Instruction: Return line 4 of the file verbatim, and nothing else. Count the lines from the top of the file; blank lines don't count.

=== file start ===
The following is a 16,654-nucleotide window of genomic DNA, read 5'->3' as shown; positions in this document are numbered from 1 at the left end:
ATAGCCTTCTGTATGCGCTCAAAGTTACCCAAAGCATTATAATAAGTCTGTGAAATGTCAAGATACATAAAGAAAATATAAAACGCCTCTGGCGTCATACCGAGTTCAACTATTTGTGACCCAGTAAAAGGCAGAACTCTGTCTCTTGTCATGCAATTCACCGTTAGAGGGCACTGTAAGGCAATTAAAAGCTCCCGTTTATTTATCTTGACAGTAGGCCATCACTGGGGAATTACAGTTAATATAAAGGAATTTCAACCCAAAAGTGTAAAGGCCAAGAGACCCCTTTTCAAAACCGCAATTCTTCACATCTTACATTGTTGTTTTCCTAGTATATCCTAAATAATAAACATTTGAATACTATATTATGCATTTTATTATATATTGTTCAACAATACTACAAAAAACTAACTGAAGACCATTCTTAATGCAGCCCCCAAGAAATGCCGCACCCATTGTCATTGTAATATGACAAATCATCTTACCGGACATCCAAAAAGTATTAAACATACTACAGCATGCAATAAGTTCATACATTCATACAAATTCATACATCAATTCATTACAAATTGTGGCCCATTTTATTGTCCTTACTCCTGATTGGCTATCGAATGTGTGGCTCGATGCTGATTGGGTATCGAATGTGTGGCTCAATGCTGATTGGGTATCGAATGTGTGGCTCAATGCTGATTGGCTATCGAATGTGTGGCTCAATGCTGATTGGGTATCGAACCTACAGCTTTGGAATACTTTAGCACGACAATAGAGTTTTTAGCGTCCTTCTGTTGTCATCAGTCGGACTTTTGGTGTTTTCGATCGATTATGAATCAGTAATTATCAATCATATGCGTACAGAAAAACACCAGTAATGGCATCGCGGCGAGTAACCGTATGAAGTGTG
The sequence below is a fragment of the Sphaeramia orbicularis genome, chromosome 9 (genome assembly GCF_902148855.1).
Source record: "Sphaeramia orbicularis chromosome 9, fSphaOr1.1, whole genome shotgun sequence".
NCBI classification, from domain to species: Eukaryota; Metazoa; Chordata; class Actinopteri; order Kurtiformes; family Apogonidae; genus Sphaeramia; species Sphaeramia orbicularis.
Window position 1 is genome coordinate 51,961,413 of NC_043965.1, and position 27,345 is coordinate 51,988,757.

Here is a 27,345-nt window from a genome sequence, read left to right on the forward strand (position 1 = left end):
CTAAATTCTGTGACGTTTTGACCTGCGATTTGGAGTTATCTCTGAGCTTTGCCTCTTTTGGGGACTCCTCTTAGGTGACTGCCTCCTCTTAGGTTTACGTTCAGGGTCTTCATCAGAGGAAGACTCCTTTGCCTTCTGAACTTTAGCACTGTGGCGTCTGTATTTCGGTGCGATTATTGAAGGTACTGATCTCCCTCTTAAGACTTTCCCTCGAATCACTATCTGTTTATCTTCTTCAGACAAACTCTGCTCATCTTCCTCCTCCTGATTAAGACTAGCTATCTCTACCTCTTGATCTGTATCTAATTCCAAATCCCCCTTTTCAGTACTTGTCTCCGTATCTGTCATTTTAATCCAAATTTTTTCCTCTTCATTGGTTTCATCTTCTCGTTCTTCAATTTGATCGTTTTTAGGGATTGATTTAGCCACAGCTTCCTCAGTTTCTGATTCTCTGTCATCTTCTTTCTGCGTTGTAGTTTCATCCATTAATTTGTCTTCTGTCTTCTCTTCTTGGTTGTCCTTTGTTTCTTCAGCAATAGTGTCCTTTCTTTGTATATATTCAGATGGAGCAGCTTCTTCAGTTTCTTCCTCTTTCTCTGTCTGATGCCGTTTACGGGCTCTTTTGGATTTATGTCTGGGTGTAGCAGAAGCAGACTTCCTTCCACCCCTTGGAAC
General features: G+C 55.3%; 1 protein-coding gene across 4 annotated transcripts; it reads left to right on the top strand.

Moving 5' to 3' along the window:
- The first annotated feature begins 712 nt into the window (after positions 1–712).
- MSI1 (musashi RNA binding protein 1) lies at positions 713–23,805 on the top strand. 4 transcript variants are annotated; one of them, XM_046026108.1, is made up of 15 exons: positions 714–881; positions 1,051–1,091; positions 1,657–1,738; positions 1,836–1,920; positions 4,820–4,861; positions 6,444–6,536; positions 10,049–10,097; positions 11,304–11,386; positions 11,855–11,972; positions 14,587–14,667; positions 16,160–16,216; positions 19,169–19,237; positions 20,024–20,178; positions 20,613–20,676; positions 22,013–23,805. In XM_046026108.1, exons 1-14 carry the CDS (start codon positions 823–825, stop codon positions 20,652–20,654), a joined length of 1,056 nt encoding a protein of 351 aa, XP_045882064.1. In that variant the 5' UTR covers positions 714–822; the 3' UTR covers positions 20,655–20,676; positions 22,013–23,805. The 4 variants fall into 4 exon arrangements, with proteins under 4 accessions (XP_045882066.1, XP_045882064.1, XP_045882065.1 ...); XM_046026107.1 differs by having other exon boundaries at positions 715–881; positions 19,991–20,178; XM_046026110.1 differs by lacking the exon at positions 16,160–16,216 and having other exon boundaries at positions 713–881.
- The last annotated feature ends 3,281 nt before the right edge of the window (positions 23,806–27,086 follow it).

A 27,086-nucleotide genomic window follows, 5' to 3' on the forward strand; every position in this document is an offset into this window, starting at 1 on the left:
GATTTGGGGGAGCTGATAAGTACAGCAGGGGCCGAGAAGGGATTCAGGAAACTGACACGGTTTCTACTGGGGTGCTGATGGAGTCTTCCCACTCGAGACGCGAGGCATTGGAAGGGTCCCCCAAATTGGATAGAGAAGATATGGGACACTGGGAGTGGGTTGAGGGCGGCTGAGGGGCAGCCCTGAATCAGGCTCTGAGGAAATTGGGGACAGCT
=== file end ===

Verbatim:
Source record: "Sphaeramia orbicularis chromosome 9, fSphaOr1.1, whole genome shotgun sequence".